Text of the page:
So the weather in Toronto has left us powerless and cold. Reports are in that people are canceling orders for their Christmas Turkeys because they are afraid their electricity will be off and they can’t cook their birds.
Hard times call for creative thoughts. One of the concepts that I have been dictating for some time now is that what you can do inside you can do outside. I’ve been planning a step by step on my Christmas bird from brining to smoking, but that’s to come when I start it tomorrow. But for now as a reminder to all you Canadians out there with BBQs, you can do your bird outside. Dust the snow and ice of the grill, get out your camping stove, and make the lady at the convenience store look at you funny when you ask if they have any charcoal while everyone else is buying salt! Make this Christmas the year of the Q!
Now don’t be scared. Transform your thoughts of grilling on it. Think of your BBQ as an oven. After all, it’s a heating source.
Step 1: Prep your bird as you would but leave out the dressing (stuffing). It’s better to do it separately.
Step 2: Set-up your BBQ for offset cooking. Meaning if you have 2 burners, only light one of them, if you have 3, keep the center on off and light the outside ones. You want to set up a cooking environment that has no direct heat underneath the bird. Think about it. In your oven there is no direct heat source underneath the bird. Hot air circulates around it. This is what you’re doing outside. If you’re using charcoal, place the lit coal to one side so none will be under the bird. (Note. You’ll have to add more to keep the temperature constant so have a way to light more to add to the coals and minimize the open lid time.)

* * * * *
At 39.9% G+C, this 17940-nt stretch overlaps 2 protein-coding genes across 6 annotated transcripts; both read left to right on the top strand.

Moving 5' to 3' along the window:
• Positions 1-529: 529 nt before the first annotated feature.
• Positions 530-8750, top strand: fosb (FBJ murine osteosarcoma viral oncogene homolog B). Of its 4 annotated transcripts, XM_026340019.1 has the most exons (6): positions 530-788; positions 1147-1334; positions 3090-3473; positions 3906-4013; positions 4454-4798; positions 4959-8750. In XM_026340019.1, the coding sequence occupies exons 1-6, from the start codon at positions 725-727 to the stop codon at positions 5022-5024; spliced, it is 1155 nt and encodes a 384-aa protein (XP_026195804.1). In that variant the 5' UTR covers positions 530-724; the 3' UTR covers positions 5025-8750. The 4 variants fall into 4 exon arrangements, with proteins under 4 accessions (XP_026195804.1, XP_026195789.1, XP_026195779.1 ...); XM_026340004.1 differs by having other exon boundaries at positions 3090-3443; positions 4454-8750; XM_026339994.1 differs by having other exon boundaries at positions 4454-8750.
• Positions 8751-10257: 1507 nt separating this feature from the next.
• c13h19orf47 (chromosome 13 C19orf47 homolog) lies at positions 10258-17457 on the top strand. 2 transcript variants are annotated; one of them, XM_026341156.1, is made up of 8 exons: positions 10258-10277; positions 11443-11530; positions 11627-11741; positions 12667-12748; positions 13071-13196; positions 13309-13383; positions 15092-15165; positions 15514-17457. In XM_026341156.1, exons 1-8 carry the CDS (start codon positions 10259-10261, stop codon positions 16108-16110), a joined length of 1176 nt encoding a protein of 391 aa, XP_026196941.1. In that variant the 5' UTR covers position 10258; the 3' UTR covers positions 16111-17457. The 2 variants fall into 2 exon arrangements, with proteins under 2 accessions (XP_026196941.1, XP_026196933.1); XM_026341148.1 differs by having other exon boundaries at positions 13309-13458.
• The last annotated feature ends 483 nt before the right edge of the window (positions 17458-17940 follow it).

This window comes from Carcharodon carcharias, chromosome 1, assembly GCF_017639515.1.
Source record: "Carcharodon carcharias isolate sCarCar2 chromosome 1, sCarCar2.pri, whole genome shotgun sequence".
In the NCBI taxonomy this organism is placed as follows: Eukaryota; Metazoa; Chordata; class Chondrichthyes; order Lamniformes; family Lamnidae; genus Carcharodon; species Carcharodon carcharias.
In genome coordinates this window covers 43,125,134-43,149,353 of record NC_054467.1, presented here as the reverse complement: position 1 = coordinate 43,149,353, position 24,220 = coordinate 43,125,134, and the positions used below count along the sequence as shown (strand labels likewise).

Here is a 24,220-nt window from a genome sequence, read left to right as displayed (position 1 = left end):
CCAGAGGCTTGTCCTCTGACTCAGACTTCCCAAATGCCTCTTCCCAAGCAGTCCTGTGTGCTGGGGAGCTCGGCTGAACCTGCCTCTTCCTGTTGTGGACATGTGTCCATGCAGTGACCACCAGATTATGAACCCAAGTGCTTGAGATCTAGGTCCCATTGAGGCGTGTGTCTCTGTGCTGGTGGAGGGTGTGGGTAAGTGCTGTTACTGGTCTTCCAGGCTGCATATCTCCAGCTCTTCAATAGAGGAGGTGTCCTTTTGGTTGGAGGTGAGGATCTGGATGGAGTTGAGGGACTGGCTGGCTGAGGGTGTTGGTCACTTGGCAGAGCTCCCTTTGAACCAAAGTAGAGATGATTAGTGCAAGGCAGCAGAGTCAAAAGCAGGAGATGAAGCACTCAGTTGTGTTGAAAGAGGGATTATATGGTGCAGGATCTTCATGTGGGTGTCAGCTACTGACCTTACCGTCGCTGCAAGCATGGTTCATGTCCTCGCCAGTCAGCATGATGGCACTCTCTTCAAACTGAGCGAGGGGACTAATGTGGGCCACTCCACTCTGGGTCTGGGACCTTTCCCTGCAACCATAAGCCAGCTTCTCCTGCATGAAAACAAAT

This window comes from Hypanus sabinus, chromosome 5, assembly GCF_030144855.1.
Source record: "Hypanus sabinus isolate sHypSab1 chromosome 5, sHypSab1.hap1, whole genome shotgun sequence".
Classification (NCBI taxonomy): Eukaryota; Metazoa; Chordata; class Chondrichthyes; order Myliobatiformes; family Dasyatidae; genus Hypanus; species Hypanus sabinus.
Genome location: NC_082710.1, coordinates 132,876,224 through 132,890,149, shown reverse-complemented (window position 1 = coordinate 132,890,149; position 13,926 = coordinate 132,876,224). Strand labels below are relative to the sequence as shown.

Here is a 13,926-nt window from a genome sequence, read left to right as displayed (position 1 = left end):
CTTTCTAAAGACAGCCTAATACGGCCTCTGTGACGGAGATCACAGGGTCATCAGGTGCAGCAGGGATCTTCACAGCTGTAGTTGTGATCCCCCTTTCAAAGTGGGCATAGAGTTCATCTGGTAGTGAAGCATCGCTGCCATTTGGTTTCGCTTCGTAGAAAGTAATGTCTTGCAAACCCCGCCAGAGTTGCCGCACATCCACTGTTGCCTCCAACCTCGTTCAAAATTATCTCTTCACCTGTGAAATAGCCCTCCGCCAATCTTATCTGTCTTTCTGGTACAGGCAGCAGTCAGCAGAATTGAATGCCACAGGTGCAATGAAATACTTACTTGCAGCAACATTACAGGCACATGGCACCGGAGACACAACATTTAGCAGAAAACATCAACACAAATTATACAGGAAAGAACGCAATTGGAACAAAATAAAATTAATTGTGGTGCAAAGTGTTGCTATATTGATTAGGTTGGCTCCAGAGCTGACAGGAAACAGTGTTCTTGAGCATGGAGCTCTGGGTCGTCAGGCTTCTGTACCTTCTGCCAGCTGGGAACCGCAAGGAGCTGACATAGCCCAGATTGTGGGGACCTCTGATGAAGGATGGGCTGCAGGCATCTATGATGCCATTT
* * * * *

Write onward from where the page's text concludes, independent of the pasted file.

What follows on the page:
Step 3: Place a pan on the unlit area to catch the drippings. This gives you a drip pan. Add water, wine, and whatever else you would place around the bird in the oven. This gives you the base for your gravy.
Step: 4 Bring your grill to the proper temperature (350 degrees f). An 8 to 12lb unstuffed bird should take between 3 to 4 hours cooking time. Time can vary by 30 minutes so have a thermometer ready to check internal temperature (165 degrees f). Place the bird breast side down over the drip pan.
Step: 5 Rotate your bird every 45 minutes or so to brown and cook evenly. Every grill will behave differently so pay attention and remember if you’re looking, you’re not cooking. Take some of the juices that have accumulated in the drip pan and baste. To minimize open lid time, you can create a secondary baste liquid of heated chicken stock with sautéed bacon and onions. Have it ready to go. So open the lid, turn the bird, baste the bird, and close the lid.
Step: 6 Pay attention and follow your bird’s path. Outdoor climate will affect the overall time but with patience you can create a Christmas turkey that will astound your family.
The classic French rules say that your cooked bird should stand as long as you cooked it for. I can’t do that but I will let my bird stand for at least 30 to 45 minutes after it’s out of the heat. Cover with tin foil and let the juices work their way back through the meat. If you do this and don’t turn off your grill you’ll have plenty of time to cook your veggies, stuffing, and make your gravy on the BBQ. Remember the camping stove I mentioned? Why not use it too!
We’re Canadian folks! Don’t let a little thing like a power outage or an ice storm to make you resort to KD or cold-cuts for Christmas dinner. Take the lead, put on a sweater and get outside!